Monday, June 9, 2014

Roman Context of Scripture

In most hermeneutic discussions of the Bible, I've traditionally heard a lot of talk of the Jewish context. That makes sense, especially with the Old Testament. After listening to the historical fiction The Advocate, I am realizing how important knowing and recognizing the Roman (and Greek) context of the New Testament is.

Randy Singer's story revolves around his imaginings of who Theophilus (of Luke and Acts fame) could have been. I realized through the course of this book how little I ever really learned about Roman culture (I'm kind of surprised about this frankly). The audiobook is 15 hours, so it took many days to listen to. During this process and the few days since completing it, I have been starting to view various New Testament passages differently, considering the Roman culture in which much of it (especially the texts attributed to Paul) were written. It helped me challenge some assumptions about interpretation and really pushes against some traditionally conservative interpretations (in my opinion). I have long firmly believed we have to interpret Scripture in the original historical and cultural context (as much as we are able). The Roman context is absolutely central and very unique and different from traditional Jewish contexts. Suddenly, various stories make even more sense.

For instance, the phrase "Jesus is Lord" seems particularly significant in contrast to Caesar is Lord of the Roman Empire. The divinity of the emperor was standard belief, and acknowledgement of his role and power was in that phrase. While I've heard pieces of that before, becoming immersed in a fictional framing of the culture gave the phrase new life. It also reminded me of the particularity of much of Scripture to a particular time and place. Would we say "Jesus is Lord" if the Incarnation occurred today? It doesn't have the same meaning that it did living in the Roman Empire.

Especially post-Constantine, much of Western Christian culture specifically is derived from Roman culture (probably more than Jewish culture). I wasn't familiar with the tradition of the Vestal Virgins; ladies who were married to the state and sworn to remain virgins (until their 30 year duty was completed). Could this have been the precursor to the Roman Catholic nun tradition?

Even the trial and execution of Jesus was centered in Roman culture. Yes, the Pharisees may have brought Jesus to Pilate, but Pilate has a backstory (and Singer's characterization is compelling) and thought process that is distinctly Roman in origin. We mustn't forget that crucifixion was not a Jewish rite. It was Roman with a long history in asserting power and dominance.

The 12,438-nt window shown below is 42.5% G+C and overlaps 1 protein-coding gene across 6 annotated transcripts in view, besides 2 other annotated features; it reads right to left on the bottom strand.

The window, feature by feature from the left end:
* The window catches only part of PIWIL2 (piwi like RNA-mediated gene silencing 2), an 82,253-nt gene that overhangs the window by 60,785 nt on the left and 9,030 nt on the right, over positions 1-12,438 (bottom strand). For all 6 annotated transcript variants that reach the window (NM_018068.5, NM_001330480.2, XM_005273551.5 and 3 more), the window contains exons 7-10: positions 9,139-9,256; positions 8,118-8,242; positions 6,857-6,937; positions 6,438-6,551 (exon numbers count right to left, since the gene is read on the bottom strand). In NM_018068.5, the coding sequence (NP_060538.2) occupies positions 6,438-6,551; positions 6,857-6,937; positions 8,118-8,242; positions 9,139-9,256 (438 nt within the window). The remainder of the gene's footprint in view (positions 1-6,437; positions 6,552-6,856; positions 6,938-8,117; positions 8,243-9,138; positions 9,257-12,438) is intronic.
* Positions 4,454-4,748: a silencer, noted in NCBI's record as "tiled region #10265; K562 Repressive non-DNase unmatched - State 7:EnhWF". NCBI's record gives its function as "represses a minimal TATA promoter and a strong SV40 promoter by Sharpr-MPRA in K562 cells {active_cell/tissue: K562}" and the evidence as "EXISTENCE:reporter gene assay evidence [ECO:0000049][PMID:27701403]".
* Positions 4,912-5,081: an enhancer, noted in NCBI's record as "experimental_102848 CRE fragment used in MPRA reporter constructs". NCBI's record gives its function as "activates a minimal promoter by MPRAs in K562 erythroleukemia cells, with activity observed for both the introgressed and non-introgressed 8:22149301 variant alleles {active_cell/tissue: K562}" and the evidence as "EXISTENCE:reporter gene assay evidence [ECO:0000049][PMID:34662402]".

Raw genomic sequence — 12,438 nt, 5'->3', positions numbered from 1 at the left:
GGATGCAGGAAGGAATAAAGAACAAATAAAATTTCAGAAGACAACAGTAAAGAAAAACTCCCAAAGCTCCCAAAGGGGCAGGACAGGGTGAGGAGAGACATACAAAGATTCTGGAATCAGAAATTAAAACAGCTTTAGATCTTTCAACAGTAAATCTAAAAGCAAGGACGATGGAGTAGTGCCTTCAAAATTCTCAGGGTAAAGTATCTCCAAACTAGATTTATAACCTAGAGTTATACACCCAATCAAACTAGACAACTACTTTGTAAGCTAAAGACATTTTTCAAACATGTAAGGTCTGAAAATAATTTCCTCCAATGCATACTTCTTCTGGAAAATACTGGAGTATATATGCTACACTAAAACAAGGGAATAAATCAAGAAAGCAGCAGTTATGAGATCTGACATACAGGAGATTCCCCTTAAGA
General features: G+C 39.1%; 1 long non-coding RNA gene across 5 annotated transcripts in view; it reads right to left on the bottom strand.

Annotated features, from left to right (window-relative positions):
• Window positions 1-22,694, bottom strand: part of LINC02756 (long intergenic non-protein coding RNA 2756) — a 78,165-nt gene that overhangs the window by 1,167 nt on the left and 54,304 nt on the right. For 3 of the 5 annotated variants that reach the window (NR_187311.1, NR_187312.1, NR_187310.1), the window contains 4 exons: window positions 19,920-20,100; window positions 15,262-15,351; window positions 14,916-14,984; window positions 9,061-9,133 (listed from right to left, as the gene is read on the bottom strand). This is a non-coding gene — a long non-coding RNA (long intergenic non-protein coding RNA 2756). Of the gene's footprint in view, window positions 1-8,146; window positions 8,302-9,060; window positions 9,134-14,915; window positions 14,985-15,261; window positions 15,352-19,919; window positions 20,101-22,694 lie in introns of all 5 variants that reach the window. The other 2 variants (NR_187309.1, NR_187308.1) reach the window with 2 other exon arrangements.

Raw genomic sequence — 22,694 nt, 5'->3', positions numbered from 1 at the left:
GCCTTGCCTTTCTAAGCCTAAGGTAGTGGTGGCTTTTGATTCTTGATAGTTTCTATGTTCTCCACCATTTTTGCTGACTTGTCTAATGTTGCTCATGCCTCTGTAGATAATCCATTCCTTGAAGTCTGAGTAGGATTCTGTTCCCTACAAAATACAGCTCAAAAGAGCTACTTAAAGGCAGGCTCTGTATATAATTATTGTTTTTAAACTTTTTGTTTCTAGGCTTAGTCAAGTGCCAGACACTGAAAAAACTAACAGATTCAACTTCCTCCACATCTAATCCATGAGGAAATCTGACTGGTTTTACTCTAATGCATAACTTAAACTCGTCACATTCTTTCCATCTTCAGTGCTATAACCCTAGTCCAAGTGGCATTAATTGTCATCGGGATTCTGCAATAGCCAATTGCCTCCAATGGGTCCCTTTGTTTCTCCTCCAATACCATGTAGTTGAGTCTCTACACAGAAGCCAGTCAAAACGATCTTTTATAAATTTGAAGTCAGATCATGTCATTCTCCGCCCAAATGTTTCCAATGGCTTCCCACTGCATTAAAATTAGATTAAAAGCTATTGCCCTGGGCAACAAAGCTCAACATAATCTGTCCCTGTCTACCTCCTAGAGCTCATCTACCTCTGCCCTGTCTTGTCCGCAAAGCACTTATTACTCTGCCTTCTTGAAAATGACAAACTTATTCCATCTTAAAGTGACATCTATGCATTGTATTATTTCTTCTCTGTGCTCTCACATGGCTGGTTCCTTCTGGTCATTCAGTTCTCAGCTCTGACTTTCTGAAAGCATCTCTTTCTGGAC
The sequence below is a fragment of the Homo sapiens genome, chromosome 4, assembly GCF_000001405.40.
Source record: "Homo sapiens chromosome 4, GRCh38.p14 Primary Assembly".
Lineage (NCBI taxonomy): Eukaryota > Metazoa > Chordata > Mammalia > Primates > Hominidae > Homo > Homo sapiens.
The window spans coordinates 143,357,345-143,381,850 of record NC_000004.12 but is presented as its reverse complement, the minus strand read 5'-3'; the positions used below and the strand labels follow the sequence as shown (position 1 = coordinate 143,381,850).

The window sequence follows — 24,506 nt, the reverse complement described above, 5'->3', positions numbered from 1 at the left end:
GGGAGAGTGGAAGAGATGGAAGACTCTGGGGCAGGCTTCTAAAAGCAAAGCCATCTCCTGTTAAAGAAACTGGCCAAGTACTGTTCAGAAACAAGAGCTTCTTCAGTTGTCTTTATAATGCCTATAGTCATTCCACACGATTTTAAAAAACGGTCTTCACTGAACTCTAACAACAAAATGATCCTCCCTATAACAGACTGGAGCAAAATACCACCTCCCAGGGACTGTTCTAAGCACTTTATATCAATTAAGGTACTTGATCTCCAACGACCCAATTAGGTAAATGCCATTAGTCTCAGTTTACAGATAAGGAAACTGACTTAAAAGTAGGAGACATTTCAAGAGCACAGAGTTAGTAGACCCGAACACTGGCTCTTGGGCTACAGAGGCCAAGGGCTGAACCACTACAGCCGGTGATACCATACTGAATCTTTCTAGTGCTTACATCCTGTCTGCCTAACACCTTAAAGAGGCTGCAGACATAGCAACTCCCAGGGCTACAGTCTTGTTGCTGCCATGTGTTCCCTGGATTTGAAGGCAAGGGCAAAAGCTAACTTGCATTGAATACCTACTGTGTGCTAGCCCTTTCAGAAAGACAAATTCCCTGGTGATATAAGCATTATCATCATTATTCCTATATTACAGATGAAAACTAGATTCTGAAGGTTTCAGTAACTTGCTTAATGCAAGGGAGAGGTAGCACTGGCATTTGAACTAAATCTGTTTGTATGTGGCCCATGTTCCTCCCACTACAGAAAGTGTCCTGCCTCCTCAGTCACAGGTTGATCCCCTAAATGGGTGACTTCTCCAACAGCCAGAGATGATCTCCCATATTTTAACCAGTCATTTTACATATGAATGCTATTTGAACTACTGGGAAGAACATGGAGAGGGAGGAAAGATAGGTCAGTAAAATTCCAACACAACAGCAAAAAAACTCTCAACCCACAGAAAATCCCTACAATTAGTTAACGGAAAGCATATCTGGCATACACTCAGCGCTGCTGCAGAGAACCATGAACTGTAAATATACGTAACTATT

One of the more disturbing parts of Singer's book is the vivid explanation of the violence and fundamental lack of value of human life that was prevalent throughout Roman culture. When reading Scriptural references regarding the ways people treat each other and the role of slavery, having a better understanding of what this looked like in Rome (rather than in US history) really helps us better interpret the Bible. Verses that seem to reference a penal substitutionary theory of the atonement are given a completely new clarity in this Roman context, providing a particular framework for people to understand Jesus' sacrifice in a way they could understand.

One of the things that I really appreciated about this story is how Jesus' story was presented as rather tangential for the vast majority of the book. While some Christians may not like this, it really puts context to the initial impact of Christ's life on the Roman Empire--people didn't pay too much attention. Even when Paul is introduced (far past the halfway mark), he doesn't initially seem to be a major player in Theophilus' life. This approach helped me better understand the possible context Paul is entering and speaking to when he pursues his ministry to the Gentiles.

The flow and content of the book was rich and engaging. It's been a while since I listened to an audiobook that I wanted to keep running after my commute was over. David Cochran Heath's narration accentuated this, bringing dynamic life to the characters. The characterizations of famous historical characters and events sparked my interest and prompted me to spend a good amount of time reading even more about Roman history. Again, it's been a while since a book prompted me to do further research on a topic, so I give Singer a lot of credit!

Readers/listeners should remember this is historical fiction, and it is not intended as a hermeneutic guide, as far as I'm aware. But it's one of the stronger Christian fiction stories out there. It's definitely one that is not as cheesy as many and doesn't get too heavy-handed. It takes a fairly traditional view of how Scripture was written, for better or for worse, but I think people of all stripes can enjoy the story as an opportunity to explore a possibility of the origins of Theophilus and the books of Luke and Acts.